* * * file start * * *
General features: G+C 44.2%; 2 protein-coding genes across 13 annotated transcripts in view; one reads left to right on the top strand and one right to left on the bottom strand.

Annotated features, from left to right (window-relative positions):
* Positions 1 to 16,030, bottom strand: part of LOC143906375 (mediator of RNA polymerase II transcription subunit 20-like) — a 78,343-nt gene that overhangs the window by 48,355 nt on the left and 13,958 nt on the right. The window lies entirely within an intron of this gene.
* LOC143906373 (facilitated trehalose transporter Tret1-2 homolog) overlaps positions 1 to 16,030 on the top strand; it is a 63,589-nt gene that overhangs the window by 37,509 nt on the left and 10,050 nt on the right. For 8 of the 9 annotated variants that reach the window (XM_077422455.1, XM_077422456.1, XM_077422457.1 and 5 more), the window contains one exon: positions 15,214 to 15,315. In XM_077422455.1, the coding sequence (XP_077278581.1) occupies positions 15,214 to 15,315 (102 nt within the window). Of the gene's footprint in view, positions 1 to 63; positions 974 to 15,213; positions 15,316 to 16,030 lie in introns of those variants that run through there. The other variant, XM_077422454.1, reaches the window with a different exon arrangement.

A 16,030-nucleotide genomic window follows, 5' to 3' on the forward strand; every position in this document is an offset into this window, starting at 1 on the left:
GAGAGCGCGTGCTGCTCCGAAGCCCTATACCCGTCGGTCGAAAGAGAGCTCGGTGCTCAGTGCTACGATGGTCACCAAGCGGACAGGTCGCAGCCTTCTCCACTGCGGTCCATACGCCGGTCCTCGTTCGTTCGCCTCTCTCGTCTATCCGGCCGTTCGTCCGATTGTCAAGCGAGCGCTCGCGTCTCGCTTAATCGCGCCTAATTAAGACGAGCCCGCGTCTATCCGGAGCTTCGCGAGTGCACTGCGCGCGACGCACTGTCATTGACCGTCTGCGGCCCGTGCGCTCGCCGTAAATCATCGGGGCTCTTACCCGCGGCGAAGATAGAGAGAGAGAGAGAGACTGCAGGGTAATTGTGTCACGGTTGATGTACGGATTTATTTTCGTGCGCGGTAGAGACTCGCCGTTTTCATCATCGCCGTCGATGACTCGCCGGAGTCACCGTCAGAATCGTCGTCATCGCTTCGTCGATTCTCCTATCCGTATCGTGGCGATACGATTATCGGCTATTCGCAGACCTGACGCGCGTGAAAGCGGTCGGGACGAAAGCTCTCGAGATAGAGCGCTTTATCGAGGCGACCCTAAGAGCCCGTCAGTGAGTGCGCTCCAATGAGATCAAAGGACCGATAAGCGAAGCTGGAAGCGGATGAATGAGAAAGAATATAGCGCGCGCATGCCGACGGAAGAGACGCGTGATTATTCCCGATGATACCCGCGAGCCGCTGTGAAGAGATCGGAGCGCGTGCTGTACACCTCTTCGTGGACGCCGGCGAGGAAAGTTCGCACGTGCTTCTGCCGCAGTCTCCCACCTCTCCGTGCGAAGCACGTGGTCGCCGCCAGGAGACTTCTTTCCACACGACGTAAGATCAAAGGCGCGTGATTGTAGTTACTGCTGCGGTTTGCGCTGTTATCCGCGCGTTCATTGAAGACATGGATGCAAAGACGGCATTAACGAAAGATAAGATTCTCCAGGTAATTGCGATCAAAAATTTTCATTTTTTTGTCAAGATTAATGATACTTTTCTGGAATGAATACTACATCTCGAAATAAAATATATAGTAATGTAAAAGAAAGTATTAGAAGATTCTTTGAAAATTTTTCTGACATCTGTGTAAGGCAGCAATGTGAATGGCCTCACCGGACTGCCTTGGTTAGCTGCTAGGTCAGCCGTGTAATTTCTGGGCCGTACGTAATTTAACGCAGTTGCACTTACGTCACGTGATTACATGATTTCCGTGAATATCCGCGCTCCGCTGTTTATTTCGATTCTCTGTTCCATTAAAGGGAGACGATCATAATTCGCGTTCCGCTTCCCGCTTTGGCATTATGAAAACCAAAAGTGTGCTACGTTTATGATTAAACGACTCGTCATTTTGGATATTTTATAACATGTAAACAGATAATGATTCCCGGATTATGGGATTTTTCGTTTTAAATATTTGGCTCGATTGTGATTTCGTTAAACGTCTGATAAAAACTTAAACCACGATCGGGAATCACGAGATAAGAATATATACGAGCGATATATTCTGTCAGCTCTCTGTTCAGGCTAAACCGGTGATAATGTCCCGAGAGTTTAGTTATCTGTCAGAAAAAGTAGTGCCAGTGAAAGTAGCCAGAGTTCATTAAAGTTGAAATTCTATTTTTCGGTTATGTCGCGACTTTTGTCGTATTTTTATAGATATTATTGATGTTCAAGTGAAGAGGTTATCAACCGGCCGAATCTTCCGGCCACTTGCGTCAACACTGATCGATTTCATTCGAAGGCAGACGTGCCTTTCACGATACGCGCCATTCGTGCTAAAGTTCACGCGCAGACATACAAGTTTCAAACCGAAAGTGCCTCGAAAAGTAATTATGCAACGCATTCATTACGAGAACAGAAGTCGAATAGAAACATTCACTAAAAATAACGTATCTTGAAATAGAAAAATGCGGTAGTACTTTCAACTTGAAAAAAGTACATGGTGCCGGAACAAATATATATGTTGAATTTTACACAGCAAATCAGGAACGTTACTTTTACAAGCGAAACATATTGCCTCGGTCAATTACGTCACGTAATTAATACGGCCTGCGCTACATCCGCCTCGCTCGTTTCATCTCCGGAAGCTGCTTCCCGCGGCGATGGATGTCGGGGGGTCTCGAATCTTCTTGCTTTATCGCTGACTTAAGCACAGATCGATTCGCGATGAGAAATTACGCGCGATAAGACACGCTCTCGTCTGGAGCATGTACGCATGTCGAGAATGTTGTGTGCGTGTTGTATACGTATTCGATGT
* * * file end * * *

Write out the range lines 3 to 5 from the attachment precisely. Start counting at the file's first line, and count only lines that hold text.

* Positions 1 to 16,030, bottom strand: part of LOC143906375 (mediator of RNA polymerase II transcription subunit 20-like) — a 78,343-nt gene that overhangs the window by 48,355 nt on the left and 13,958 nt on the right. The window lies entirely within an intron of this gene.
* LOC143906373 (facilitated trehalose transporter Tret1-2 homolog) overlaps positions 1 to 16,030 on the top strand; it is a 63,589-nt gene that overhangs the window by 37,509 nt on the left and 10,050 nt on the right. For 8 of the 9 annotated variants that reach the window (XM_077422455.1, XM_077422456.1, XM_077422457.1 and 5 more), the window contains one exon: positions 15,214 to 15,315. In XM_077422455.1, the coding sequence (XP_077278581.1) occupies positions 15,214 to 15,315 (102 nt within the window). Of the gene's footprint in view, positions 1 to 63; positions 974 to 15,213; positions 15,316 to 16,030 lie in introns of those variants that run through there. The other variant, XM_077422454.1, reaches the window with a different exon arrangement.

A 16,030-nucleotide genomic window follows, 5' to 3' on the forward strand; every position in this document is an offset into this window, starting at 1 on the left: